Produce sourced from the Upper Midwest, natural wine, and provisions like cheese and charcuterie get the spotlight at the new, inviting, retro-inspired Brothers and Sisters.
Hospitality veterans Erin Carlman Weber (former events director for Top Chef winner Stephanie Izard’s Chicago restaurants) and Derek Herbster (who most recently oversaw the coffee program at Portsmith inside downtown Chicago’s Dana Hotel), founded Brothers and Sisters in partnership with Jonny Hunter, the James Beard-nominated, chef-activist behind Underground Food Collective in Madison, Wisconsin.
Nathan Warkentin, creative director at Los Angeles–based studio Original Action Group—he previously dreamed up the branding for Mast Brothers chocolate company—created the 1,500-square-foot space with nods to a slew of designers including Gae Aulenti, Jean Prouvé, and Milo Baughman.
Armed with a well considered business concept for Brothers and Sisters, Warkentin worked alongside the partners to help define the vibe. "Communal living and the notion of ‘chosen family’ was foundational to how we approached the design," says Warkentin. "The direction naturally fell into place based on our collective tastes. They were supportive of my ideas, even the ones that were a little out there."
Warkentin eagerly blended motley textures and finishes. Glazed brick wall tiles, for example, meld with cozy wood panelling and herringbone-patterned flooring. The centerpiece of Brothers and Sisters is the bar, where patrons perch on commodious stools and knock back lentil croquettes with canned beer.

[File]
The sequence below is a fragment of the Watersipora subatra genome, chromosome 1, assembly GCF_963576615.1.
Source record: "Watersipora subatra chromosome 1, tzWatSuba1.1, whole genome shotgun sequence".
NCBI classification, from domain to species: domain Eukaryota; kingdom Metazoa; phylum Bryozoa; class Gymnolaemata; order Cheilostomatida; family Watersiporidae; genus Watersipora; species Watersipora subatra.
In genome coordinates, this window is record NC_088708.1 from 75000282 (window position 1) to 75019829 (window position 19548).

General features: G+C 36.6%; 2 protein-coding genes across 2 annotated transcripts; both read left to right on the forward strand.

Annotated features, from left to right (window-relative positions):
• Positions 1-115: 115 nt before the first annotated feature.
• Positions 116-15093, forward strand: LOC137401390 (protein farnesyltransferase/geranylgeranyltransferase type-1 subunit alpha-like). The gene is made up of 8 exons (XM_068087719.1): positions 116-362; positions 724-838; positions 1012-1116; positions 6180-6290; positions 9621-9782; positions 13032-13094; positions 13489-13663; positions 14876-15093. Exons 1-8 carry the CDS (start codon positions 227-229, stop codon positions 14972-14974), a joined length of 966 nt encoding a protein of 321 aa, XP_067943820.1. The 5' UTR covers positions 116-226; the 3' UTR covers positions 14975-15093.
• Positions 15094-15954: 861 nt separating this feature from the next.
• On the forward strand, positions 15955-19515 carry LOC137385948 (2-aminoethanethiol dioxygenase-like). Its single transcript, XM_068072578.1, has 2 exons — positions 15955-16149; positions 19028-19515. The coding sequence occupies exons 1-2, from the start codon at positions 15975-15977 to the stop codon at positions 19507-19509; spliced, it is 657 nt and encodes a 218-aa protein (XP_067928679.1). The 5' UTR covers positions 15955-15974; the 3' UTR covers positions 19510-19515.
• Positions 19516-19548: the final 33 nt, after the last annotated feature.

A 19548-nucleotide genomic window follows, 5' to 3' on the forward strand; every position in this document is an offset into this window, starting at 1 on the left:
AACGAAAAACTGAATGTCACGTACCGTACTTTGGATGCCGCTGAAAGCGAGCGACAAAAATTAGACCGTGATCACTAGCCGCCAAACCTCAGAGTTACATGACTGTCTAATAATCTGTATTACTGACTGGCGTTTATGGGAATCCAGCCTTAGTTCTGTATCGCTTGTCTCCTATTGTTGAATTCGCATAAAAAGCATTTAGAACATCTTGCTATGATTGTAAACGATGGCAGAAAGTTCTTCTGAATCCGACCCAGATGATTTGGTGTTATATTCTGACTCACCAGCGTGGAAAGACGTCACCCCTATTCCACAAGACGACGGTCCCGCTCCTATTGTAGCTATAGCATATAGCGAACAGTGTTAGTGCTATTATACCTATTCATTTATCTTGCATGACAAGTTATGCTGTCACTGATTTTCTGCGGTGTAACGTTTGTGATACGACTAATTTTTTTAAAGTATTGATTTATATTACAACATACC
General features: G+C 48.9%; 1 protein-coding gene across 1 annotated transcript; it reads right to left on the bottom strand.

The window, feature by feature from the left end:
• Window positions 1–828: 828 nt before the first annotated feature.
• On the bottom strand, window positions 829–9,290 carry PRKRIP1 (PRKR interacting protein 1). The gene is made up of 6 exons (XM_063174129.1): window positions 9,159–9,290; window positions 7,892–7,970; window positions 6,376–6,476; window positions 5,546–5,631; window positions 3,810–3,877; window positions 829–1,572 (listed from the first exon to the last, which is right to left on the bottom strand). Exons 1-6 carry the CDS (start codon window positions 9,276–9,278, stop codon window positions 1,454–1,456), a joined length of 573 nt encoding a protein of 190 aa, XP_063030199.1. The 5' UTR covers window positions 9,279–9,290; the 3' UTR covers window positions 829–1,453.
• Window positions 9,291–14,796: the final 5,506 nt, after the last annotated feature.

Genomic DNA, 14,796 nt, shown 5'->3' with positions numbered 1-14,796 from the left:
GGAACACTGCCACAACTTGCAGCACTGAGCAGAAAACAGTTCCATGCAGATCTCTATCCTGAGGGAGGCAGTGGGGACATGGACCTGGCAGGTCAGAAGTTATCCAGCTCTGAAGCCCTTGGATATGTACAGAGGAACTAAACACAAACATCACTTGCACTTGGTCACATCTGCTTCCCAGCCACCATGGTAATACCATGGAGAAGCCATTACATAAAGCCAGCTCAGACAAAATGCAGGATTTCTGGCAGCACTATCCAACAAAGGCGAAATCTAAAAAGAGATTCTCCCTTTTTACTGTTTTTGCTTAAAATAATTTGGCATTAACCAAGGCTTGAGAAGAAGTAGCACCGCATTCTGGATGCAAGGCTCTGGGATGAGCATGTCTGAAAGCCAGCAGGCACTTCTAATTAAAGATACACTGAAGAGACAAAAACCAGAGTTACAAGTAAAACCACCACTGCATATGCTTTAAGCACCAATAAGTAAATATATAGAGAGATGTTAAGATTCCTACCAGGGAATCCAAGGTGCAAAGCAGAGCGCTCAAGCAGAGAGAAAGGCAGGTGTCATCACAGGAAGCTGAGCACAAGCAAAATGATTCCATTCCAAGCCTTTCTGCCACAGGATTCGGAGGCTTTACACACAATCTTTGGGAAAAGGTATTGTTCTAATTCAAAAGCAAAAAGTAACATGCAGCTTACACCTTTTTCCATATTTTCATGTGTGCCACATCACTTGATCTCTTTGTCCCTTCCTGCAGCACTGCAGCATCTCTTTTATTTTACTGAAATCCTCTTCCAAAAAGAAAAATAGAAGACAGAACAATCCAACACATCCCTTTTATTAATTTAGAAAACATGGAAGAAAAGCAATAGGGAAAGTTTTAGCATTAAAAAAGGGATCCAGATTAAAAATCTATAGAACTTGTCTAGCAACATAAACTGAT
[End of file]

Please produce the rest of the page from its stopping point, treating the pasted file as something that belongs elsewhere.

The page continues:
Shop the Look
Crafted from Amazonite Quartzite, natural stone quarried in Brazil, the bar top "has a vibrant turquoise background with burgundy and beige veining. There couldn’t have been a better selection for this space. We knew this was the one at first sight," Warkentin points out.
Anamorphic cutting boards that call to mind Finnish designer Alvar Aalto’s supple glass Savoy vase and whimsical, hand-drawn characters woven into the branding capture Warkentin’s attention to detail. A striped Danish shag rug framed on the wall, as well as circa-1968 Verner Panton FlowerPot pendants, infuse Brothers and Sisters with a cheerful 1970s feel.
"The 1970s became an obvious touchpoint for this project," says Warkentin. "That era captured an eclectic, fun, and free spirit."
Visit Brothers and Sisters online.
Architect of Record: J. Kirk Irwin
Builder: Northwood Services, LLC
Interior Design: Nathan Warkentin, Original Action Group
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